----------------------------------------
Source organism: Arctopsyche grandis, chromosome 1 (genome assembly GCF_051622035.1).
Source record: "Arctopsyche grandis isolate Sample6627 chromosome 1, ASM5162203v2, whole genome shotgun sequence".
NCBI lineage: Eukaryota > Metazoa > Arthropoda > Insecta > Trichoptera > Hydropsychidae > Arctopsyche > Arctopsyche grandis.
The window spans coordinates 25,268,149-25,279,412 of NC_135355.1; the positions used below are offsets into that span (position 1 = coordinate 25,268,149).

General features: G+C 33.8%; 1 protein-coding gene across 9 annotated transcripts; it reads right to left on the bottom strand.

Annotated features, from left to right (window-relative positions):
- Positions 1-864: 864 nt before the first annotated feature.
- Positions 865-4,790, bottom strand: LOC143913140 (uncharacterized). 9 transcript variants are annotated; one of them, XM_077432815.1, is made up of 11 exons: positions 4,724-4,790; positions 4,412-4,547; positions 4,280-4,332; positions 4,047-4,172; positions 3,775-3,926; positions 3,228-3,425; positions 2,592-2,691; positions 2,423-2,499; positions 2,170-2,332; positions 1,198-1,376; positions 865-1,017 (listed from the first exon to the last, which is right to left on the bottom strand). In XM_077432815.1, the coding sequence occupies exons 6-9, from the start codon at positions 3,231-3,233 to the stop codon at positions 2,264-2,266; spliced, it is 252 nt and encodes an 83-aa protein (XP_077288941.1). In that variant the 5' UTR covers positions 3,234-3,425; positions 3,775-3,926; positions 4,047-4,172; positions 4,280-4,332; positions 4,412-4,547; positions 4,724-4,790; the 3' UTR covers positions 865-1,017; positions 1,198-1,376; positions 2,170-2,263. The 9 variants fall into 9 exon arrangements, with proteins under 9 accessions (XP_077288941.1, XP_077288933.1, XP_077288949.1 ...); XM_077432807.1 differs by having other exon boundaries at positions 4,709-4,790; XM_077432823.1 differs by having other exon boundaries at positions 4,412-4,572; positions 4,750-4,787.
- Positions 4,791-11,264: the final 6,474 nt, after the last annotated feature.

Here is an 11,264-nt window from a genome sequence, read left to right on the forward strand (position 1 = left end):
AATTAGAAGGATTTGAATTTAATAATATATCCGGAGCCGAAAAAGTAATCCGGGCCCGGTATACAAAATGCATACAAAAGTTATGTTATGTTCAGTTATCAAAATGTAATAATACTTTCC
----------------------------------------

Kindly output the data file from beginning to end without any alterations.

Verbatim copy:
Source organism: Arctopsyche grandis, chromosome 1 (genome assembly GCF_051622035.1).
Source record: "Arctopsyche grandis isolate Sample6627 chromosome 1, ASM5162203v2, whole genome shotgun sequence".
NCBI lineage: Eukaryota > Metazoa > Arthropoda > Insecta > Trichoptera > Hydropsychidae > Arctopsyche > Arctopsyche grandis.
The window spans coordinates 25,268,149-25,279,412 of NC_135355.1; the positions used below are offsets into that span (position 1 = coordinate 25,268,149).

General features: G+C 33.8%; 1 protein-coding gene across 9 annotated transcripts; it reads right to left on the bottom strand.

Annotated features, from left to right (window-relative positions):
- Positions 1-864: 864 nt before the first annotated feature.
- Positions 865-4,790, bottom strand: LOC143913140 (uncharacterized). 9 transcript variants are annotated; one of them, XM_077432815.1, is made up of 11 exons: positions 4,724-4,790; positions 4,412-4,547; positions 4,280-4,332; positions 4,047-4,172; positions 3,775-3,926; positions 3,228-3,425; positions 2,592-2,691; positions 2,423-2,499; positions 2,170-2,332; positions 1,198-1,376; positions 865-1,017 (listed from the first exon to the last, which is right to left on the bottom strand). In XM_077432815.1, the coding sequence occupies exons 6-9, from the start codon at positions 3,231-3,233 to the stop codon at positions 2,264-2,266; spliced, it is 252 nt and encodes an 83-aa protein (XP_077288941.1). In that variant the 5' UTR covers positions 3,234-3,425; positions 3,775-3,926; positions 4,047-4,172; positions 4,280-4,332; positions 4,412-4,547; positions 4,724-4,790; the 3' UTR covers positions 865-1,017; positions 1,198-1,376; positions 2,170-2,263. The 9 variants fall into 9 exon arrangements, with proteins under 9 accessions (XP_077288941.1, XP_077288933.1, XP_077288949.1 ...); XM_077432807.1 differs by having other exon boundaries at positions 4,709-4,790; XM_077432823.1 differs by having other exon boundaries at positions 4,412-4,572; positions 4,750-4,787.
- Positions 4,791-11,264: the final 6,474 nt, after the last annotated feature.

Here is an 11,264-nt window from a genome sequence, read left to right on the forward strand (position 1 = left end):
AATTAGAAGGATTTGAATTTAATAATATATCCGGAGCCGAAAAAGTAATCCGGGCCCGGTATACAAAATGCATACAAAAGTTATGTTATGTTCAGTTATCAAAATGTAATAATACTTTCC